Though I had looked at personal journal writing as secondary to the doctoral study itself, I learned--with the help of a team of narrative inquirers and the feeling process of narrative writing and reimagining--to value personal writing and exploration as a primary value of narrative inquiry. More than just the methodology for one study, narrative inquiry has become a code to live by, and writing in a way that embraces the feeling process the medium through which I continue to re-evaluate that code.

Back to the Beginning: Reimagining My Defense

I did not know quite how we got there. They were talking about my writing and the role it had on my life and journey. I was trying not to act surprised at the direction the defence was going. But, I was surprised. I was surprised that they wanted to talk about me so much and not my work. I see now that I should have expected this.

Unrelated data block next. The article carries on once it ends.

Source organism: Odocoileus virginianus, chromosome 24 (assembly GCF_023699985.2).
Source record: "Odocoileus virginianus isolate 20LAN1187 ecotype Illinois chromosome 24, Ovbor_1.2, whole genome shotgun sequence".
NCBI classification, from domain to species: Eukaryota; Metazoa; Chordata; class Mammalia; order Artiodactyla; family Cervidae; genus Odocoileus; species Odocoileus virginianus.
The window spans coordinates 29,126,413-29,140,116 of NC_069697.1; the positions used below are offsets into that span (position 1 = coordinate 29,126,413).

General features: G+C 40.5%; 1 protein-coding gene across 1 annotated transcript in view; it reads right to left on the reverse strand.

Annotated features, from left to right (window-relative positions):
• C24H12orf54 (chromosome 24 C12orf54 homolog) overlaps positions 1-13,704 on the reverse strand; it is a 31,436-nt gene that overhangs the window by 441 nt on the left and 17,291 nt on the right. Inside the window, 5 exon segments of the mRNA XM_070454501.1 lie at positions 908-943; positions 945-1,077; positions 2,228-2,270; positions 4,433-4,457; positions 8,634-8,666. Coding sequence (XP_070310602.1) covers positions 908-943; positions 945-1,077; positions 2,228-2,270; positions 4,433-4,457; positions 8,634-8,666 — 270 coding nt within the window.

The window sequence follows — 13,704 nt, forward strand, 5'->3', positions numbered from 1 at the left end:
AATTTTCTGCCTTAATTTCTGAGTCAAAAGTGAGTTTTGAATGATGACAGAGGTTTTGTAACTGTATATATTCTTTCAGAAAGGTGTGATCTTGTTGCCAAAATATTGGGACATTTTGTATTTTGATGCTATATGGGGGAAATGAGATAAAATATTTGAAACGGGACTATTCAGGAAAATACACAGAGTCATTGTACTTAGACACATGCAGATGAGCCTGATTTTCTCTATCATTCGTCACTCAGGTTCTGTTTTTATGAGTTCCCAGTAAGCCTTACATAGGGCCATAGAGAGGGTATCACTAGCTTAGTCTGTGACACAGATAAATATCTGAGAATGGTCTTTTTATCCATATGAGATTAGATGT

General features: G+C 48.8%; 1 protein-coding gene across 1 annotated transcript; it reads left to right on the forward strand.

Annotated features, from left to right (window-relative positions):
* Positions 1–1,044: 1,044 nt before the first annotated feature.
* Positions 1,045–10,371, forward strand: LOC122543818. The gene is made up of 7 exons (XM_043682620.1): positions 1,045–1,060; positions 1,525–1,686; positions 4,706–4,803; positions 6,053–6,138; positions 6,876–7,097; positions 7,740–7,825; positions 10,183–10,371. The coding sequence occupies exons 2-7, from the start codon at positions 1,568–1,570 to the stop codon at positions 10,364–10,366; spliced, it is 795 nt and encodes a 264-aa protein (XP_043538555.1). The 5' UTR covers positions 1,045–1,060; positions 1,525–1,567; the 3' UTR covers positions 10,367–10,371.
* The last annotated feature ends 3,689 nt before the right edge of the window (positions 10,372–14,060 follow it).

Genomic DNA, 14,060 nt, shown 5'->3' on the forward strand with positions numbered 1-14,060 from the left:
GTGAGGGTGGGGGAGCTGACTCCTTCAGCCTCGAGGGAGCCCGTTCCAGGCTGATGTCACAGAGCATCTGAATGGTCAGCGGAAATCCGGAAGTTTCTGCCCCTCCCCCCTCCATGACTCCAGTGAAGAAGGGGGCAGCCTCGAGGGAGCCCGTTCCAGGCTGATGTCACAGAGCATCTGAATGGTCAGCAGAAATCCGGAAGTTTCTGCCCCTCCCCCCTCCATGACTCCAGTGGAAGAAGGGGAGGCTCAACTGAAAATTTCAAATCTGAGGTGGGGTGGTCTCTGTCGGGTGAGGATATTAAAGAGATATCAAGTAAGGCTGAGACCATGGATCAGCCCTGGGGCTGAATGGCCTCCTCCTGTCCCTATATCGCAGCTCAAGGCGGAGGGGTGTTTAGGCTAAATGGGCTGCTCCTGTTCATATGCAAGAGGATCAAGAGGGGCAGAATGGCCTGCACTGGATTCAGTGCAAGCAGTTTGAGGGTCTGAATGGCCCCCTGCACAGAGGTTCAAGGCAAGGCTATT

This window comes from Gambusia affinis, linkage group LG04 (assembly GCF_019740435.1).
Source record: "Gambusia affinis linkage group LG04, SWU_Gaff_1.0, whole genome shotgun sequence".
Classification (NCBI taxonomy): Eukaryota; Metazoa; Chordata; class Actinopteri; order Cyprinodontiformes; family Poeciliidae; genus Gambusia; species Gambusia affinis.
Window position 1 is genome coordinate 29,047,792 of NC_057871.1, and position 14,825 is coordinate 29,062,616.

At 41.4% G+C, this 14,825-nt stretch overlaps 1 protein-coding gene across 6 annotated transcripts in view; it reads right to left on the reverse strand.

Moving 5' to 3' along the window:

I listened until a whirlwind was in my head and the only thing I could do was speak through feeling, letting it radiate through my skin.

I blurted out that conducting a narrative inquiry helped me to find my way back to writing. I exclaimed somewhat dramatically that I was not exaggerating when I wrote in my dissertation that writing had become a way to survive.

Slowly, very slowly, a smile formed on the external examiner's face on the computer screen in front of me.

"What if," he started gently, "you didn't think of writing as a way to survive, but as a way to thrive?"

And ever since, it has been.